. One Salafist leader went so far as to declare the Islamic Emirate of Gaza in an August 2009 sermon. Abd al-Latif Musa (aka Abu Noor al-Maqdisi), head of Jund Ansar Allah, was killed along with 26 of his followers in a subsequent raid on his mosque in Rafah by Hamas security forces
that same month. The raid served to unify Salafist groups in opposition to Hamas' rule, and there have been more clashes between Salafists and Hamas since then. As groups that emerged from the margins of Gazan militancy within the last five years, Salafist groups share common goals and limited expertise. Operating in close proximity to one another in the tiny territory of the Gaza Strip, they do coordinate offenses and maintain direct contact with one another, but they are reluctant to coalesce into one main force because to do so would make it easier for Hamas — or Israel — to destroy them all in one strike, as was largely done to Jund Ansar Allah in the 2009 mosque raid. There is also a great deal of competition within them given that they are clan-based outfits. One of the most prominent Salafist groups is Jaish al-Islam, which has approximately 450 armed members, most from the Daghmash clan of Gaza City. Distinguishing itself through a specialization in kidnapping, the group was responsible for the abduction of BBC reporter Alan Johnston in 2007 — whom it tried to use to secure the release of Abu Qatada
, an al Qaeda spiritual leader in Europe — and the kidnapping of Israeli soldier Gilad Shalit in 2006. The group eventually turned over both hostages to Hamas. Israeli air raids targeted and killed three Jaish al-Islam operatives in Gaza in November 2010, claiming they were connected to a Sinai plot to kidnap Israelis. Hamas has also put pressure on Jaish al-Islam by killing and arresting many of its members, preventing the group from firing rockets at Israel and forcing it to abide by Hamas' authority. A key advantage Hamas has had over its militant rivals is the social services it has provided to Gaza residents, which have increased the group's longevity and helped guard against defections. But as this ability has diminished, Salafist charities have started providing food for the poor and offering free Koran lessons, which in turn has given Gazans an incentive to join the Salafist cause. However, Hamas typically seizes control of relief aid as soon as it enters Gaza for its own charities, limiting the scope of social services that any other group can administer. There will always be groups to fill the void of resistance to Israel as Hamas plays out its political role — a similar phenomenon is currently under way in Northern Ireland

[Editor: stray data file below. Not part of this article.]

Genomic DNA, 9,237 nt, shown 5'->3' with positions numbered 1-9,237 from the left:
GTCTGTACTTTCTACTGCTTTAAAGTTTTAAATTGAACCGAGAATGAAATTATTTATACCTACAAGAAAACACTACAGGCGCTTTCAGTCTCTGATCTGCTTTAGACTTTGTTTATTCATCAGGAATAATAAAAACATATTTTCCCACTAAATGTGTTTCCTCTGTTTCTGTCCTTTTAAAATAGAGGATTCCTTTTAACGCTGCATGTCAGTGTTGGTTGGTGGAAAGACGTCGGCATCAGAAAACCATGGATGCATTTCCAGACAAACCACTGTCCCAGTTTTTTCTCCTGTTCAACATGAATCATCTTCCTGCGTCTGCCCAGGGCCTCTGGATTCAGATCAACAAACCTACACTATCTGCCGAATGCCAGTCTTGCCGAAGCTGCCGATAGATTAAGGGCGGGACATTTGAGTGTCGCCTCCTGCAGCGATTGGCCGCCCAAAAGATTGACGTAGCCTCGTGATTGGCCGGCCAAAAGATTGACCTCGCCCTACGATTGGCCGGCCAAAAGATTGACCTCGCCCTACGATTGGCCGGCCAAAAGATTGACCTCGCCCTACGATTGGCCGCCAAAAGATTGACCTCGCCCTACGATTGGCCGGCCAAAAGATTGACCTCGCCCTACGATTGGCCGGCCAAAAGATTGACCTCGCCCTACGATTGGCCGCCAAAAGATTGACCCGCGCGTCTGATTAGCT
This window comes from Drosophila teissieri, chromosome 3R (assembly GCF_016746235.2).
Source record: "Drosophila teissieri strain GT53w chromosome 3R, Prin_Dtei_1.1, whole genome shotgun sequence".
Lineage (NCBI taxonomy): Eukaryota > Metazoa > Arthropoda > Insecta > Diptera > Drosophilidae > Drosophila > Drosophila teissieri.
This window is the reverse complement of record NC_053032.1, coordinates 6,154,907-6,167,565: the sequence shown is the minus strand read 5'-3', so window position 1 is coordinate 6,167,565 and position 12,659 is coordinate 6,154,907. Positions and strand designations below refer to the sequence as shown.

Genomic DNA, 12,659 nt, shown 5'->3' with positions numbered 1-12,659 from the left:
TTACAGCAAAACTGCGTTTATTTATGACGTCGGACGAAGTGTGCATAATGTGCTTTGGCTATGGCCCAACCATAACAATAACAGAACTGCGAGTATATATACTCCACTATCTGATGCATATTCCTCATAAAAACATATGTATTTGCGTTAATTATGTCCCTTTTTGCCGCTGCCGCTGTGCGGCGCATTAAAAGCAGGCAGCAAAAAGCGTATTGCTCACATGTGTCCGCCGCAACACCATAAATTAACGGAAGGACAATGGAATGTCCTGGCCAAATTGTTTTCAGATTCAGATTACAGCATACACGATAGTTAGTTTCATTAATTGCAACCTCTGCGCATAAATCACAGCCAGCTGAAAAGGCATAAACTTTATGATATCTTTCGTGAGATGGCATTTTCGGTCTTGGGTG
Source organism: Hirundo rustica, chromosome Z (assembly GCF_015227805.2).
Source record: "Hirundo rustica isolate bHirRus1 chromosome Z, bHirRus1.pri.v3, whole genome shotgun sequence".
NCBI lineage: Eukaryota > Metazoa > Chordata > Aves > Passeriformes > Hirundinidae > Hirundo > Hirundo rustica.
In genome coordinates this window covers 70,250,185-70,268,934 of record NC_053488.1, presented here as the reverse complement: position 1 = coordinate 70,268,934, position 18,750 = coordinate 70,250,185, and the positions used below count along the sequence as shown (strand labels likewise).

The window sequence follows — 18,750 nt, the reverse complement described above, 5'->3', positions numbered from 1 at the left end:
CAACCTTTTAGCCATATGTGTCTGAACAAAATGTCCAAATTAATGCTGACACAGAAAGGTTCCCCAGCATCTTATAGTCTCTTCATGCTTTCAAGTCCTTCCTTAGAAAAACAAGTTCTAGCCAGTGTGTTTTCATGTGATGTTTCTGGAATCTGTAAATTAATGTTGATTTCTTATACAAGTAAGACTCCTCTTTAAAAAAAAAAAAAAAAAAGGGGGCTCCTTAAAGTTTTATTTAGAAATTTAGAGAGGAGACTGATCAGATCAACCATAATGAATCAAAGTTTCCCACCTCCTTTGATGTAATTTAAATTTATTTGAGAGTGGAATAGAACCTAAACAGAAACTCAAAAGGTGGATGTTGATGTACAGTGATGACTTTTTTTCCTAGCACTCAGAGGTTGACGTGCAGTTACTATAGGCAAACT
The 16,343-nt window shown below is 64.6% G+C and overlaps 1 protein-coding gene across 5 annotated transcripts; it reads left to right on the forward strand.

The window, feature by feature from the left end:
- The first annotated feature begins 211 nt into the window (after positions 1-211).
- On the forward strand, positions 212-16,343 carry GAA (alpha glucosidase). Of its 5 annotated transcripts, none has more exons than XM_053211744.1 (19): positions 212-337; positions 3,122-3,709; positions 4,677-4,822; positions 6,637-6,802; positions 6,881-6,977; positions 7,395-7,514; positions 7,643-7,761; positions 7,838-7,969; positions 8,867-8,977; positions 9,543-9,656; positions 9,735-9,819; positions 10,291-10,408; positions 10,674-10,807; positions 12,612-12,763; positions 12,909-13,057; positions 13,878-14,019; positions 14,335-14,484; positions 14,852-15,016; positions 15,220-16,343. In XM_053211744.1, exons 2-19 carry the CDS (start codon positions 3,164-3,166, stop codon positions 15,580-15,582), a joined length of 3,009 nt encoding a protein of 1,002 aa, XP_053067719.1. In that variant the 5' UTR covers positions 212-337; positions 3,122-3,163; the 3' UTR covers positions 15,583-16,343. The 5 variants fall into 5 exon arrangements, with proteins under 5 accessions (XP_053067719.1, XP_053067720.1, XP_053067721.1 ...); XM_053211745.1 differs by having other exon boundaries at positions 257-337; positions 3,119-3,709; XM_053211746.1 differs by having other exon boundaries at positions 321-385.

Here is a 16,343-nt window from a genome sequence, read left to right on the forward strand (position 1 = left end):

— and the question remains: Will Hamas be able to prevent these groups from undermining its control over Gaza? While Hamas still has the ability to stifle the resistance activities of the smaller groups and outwardly disassociate itself from their hostility against Israel, this is a short-term advantage. If Hamas continues to discourage the use of force against Israel, it stands to marginalize itself within the militant community. It will be important to monitor the internal tensions within Hamas and look for potential breaking points between its political and armed spheres that Salafi-jihadists would be eager to exploit. Hamas is, for the moment, uninterested in confronting Israel and prefers to eliminate its competitors in Gaza before turning its full attention to Fatah in the West Bank. But it remains to be seen whether Salafist pressure in Gaza will drive Hamas toward reconciliation with Fatah or whether a weakened Hamas will be less confident about engaging with a stronger Fatah. While Salafist groups do not pose an existential threat to Hamas in Gaza, they can certainly affect its political future within the PNA.